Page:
Samurai Warriors Chronicles 3 Review
Hack and slash your way through the Sengoku Era
If you're a fan of the Warriors series and you're scratching your head thinking what happened to Samurai Warriors Chronicles 2 on the 3DS, don't worry, you didn't miss out on it. Despite us getting Samurai Warriors Chronicles 3, the second title in the series never made it to the US, as it was simply an updated version of the original with a lot of fan requested changes. So what is Samurai Warriors Chronicles 3, and how does it distinguish itself from the other titles in the series?
That's actually a somewhat difficult question. If we're simply talking about the Nintendo 3DS version, the main distinguishing factor is that gamers will finally be able to play a Samurai Warriors game on the system, since the handheld's debut. Outside of that though, it seems like it's a more portable version of Samurai Warriors 4. That in itself is confusing since Chronicles 3 also has a release on Vita, which already has a port of Samurai Warriors 4.
A large portion of Chronicles 3 is very similar to last year's Samurai Warriors 4. From the varied moves per characters to the larger focus on switching characters during a mission in order to complete as many objectives as possible. Chronicles 3 though makes things a little more convenient by letting you swap between four different characters instead of simply two, as it was in the previous core entry. There is a lot of convenience that stems from this. Not only are you able to cover larger portions of the map easier with four different characters, you also get a bigger sense of variety combat-wise.
The main focus here is playing through a large chunk of the Sengoku era as your original character, making various conversational choices pre-battle that will earn you honor and favor among other warriors, further increasing your bonds. The bonds are mostly useful for unlocking side content like extra missions, but you'll mostly be traversing the 8-10 hour long linear campaign.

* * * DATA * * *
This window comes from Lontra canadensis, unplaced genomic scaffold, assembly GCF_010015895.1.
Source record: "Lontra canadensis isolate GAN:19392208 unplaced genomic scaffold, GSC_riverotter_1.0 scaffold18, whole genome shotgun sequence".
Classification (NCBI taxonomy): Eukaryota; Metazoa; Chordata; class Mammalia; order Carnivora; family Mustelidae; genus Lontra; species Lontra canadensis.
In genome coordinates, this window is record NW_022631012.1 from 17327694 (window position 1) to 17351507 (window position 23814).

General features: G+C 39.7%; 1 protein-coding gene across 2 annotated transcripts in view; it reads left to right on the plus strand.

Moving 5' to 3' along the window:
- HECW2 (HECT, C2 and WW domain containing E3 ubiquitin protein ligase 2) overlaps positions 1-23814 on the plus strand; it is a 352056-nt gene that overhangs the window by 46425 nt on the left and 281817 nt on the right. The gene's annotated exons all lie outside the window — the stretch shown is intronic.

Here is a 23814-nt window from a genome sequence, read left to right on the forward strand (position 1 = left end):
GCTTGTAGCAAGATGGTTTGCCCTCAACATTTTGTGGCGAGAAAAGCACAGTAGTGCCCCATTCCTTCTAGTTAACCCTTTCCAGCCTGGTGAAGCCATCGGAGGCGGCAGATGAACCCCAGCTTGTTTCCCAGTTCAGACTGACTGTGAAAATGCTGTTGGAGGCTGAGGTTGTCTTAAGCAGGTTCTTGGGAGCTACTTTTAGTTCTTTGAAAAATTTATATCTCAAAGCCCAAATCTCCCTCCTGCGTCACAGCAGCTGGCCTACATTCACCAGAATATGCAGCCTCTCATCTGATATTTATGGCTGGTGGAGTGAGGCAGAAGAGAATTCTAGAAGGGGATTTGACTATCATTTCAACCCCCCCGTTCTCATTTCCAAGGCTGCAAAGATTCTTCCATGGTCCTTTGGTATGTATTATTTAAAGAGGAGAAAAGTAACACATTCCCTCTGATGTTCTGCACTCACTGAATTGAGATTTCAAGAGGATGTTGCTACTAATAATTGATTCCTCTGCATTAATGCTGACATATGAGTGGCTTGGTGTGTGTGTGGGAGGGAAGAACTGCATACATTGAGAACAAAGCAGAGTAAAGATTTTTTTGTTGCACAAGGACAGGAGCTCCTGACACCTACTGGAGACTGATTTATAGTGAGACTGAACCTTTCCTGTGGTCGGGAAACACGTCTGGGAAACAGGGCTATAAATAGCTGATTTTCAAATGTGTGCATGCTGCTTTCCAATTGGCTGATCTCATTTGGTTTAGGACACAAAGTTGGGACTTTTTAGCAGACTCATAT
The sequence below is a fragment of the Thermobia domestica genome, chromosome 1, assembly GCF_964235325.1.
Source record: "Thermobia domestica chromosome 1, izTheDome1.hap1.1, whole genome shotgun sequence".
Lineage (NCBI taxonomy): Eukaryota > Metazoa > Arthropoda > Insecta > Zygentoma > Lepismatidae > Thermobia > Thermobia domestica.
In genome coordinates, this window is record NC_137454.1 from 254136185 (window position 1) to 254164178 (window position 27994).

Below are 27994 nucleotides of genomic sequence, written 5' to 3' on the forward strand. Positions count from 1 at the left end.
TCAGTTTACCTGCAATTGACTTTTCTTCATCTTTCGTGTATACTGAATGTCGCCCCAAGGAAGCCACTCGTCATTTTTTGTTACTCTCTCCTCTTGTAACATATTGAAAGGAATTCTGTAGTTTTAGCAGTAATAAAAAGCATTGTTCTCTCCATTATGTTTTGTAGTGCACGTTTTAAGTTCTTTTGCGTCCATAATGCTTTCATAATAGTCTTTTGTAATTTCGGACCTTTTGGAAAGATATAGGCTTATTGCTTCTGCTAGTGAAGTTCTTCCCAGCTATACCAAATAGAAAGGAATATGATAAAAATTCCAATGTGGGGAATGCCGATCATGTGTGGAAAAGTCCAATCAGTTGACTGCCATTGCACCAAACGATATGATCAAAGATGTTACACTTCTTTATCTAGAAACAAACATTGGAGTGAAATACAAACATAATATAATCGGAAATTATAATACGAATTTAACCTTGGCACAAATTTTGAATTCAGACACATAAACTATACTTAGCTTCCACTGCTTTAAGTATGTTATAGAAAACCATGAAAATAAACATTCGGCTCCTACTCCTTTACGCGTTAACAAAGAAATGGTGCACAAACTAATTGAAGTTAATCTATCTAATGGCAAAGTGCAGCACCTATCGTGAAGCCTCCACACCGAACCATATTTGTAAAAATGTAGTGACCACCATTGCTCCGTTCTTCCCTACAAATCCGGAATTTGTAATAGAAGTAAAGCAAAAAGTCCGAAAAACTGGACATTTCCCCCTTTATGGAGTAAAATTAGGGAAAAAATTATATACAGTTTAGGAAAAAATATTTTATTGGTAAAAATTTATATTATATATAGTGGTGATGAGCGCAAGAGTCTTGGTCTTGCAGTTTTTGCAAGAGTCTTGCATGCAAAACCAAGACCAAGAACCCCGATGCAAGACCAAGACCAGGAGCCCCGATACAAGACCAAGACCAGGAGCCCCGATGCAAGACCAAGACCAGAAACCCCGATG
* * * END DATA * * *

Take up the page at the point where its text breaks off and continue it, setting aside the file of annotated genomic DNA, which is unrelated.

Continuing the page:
For a portable game, the structure works very well. There isn't a huge focus on micro-managing individual characters outside of strengthening their weapons between stages. To make things even more convenient, there is an auto-equip button that chooses the best equipment you currently have and automatically outfits you with it for the next battle.
The combat itself is rather unchanged from Samurai Warriors 4, with a bigger emphasis on changing up attack patterns per weapon class. Each weapon has a special attribute and attack attached to the R button which genuinely adds some flavor each to character's attack patterns. Like in Samurai Warriors 4, the Strong Attack button by default is now a distance-covering dash attack that can take out multiple enemies in an area. It's like Koei Tecmo finally realized we just want to take out pawns as fast as inhumanly possible and finally gave us that ability.
You'll also be able to activate various War Arts that can alter your character's stats like giving increased speed, boosted attack, invulnerability, and even restoring Musou units. While these are trivial on the lower difficulty levels, they are very useful, if not downright necessary on hard difficulty levels.
Eventually you'll also gain access to the Castle Town which will grant you various benefits like being able to buy armor, fortify your weapons, having tea with other officers to strengthen bonds and even gain some bonus XP. Each of these facilities can also be invested in to raise their level, and that way raise their effectiveness. The Tea House for example will be able to host larger parties while the shop will reduce prices on various goods.
The 3DS version benefits from the lower screen which continuously displays the map, as well as the four character portraits which simply need to be tapped in order to switch to them. It also allows quick access to War Arts as well as the ability to lock-on to enemy officers. However, even though the top screen is less cluttered due to this, the graphics certainly aren't that amazing, though that might not be the case for the Vita version, which we didn't get a code for. The game's framerate does actually hold up, even with a bunch of characters on screen, but that's assuming you have the 3D effect down completely. Trust me when I say it's a game that doesn't really benefit from it. The voice acting is all in native Japanese, which I've already come to expect from this series, and given the Samurai storyline, find completely fitting.
There certainly seems to be enough content in the game to justify the
$29.99 $39.99 price tag, but do keep in mind that this is a digital-only download. At that price though, it's easier to recommend to Nintendo 3DS owners who have been without a Samurai Warriors game since 2011. Fans of the series who don't have a Vita and longed for another Warriors game on the go, and don't want to wait for the fantastic Hyrule Warriors should certainly give it a shot. Vita owners might be better off sticking with Samurai Warriors 4, as the minor differences in gameplay don't seem to make this a more definitive edition.